Hope for Depression Blog

Guest Bloggers

  • Louisa Benton

    Executive Director

  • Steven P. Roose, M.D

    Professor of Clinical Psychiatry

  • Huda Akil, Ph.D

    DTF Chair

Teens, Social Media and Mental Health Symposium, Thursday 17 May 2018
Elyse Fox, Teens and Leading Voices in Mental Health made up the panel.

Whether you were in the audience or watched via Live Stream, we want to thank you for helping to make HDRF’s Symposium on Teens, Social Media and Mental Health last week a resounding success.

Is social media making teens depressed?   We addressed this question with a panel of doctors, writers and young activists who shared their stories in a public forum on Tuesday, May 8 at the Paley Center for Media before an audience of over 125 people, including many NYC teens and their parents.  Also in attendance were actors Justina Adorno, ABC’s Grand Hotel, Matt Flynn, FOX’s Gotham, Robert Manzell, Netflix’s Iron Fist, and Alyssa Kempinski, HBO’s the Deuce.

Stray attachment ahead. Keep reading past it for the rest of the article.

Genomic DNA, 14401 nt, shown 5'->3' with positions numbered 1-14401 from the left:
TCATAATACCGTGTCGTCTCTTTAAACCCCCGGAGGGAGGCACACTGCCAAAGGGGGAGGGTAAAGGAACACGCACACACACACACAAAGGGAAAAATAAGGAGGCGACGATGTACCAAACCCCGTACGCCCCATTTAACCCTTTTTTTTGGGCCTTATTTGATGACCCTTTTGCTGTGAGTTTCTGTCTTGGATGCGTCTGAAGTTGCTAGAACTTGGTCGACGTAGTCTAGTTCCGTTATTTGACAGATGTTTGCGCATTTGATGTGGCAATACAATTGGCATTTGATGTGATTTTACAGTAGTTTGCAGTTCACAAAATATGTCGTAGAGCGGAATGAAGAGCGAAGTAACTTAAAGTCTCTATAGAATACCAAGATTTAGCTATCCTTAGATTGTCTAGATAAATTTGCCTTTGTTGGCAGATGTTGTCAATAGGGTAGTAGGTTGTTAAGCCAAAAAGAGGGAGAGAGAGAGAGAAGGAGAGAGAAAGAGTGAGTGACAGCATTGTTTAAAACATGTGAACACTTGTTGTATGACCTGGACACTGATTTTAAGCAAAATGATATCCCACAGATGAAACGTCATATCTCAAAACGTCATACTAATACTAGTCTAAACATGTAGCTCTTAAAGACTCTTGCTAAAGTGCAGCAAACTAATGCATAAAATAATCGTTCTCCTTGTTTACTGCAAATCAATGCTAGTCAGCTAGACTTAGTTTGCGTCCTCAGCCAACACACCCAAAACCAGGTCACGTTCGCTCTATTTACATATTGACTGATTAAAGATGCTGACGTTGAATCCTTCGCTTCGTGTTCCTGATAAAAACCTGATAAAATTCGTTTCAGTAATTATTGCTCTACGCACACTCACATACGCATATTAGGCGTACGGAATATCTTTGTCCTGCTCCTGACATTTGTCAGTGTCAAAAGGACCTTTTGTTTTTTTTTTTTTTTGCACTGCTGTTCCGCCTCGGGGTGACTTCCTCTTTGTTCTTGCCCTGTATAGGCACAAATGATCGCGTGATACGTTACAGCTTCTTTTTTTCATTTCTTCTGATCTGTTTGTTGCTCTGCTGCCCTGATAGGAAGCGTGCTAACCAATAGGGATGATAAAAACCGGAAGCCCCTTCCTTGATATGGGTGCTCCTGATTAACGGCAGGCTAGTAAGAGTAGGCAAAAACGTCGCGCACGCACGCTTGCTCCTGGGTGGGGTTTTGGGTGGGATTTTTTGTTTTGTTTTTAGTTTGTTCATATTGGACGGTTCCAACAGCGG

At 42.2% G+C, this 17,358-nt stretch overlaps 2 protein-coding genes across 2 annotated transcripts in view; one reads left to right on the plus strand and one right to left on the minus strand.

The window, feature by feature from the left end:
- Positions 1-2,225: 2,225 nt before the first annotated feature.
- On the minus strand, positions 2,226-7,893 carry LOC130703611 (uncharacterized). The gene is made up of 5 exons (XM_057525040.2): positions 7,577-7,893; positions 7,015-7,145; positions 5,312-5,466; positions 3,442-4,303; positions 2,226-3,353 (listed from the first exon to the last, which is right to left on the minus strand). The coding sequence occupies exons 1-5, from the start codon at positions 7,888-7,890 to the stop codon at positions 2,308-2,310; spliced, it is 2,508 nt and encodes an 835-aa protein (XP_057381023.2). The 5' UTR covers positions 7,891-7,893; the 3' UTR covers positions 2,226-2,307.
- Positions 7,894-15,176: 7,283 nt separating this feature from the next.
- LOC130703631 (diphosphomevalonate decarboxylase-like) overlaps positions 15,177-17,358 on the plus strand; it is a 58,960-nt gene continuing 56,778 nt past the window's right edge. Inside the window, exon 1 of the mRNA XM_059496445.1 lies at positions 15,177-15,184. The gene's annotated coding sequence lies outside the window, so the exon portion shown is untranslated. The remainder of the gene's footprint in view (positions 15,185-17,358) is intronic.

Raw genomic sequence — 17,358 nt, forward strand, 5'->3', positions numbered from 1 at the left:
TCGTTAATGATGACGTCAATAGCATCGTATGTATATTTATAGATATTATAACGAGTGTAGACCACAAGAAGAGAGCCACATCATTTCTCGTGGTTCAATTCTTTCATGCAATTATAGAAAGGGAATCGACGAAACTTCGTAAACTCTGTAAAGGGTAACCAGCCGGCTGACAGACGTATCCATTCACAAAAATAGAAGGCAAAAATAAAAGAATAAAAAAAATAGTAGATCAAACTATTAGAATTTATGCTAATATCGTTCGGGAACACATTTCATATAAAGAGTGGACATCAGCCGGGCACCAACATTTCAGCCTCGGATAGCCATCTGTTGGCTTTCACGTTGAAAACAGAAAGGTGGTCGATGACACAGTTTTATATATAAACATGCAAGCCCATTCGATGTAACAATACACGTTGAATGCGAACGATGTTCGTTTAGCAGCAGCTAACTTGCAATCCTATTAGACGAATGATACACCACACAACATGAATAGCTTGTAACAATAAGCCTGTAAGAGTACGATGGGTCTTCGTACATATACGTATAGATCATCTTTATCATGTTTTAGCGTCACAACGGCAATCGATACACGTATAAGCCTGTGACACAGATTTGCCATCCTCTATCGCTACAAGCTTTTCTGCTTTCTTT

The panel offered remarkable insights and included Em Odesser, 17, Editor-in-Chief and Co-Creator of Teen Eye Magazine; writers Scarlett Curtis and Philip Eil; doctors Alexander Harris, MD, PhD; Marianne Chai, Medical Director, New York Center for Living; and UCLA’s Dr. Yalda T. Uhls, author of Media Moms and Digital Dads, A Fact Not Fear Approach to Parenting in the Digital Age. The moderator was Elyse Fox, founder of Sad Girls Club, and online and IRL forum for young people to talk about mental health openly.

What we learned?

The Alarming Studies and How to Understand Them

Over the past five years, depression rates have spiked in young people by 33 percent, and suicide rates in girls have jumped by 65%. Many experts say this alarming trend is linked to the rise of social media. Recent studies show that teens and young adult users who spend the most time on Facebook and other platforms have a substantially higher rate of reported depression (from 13 to 66 percent) than those who spend the least time.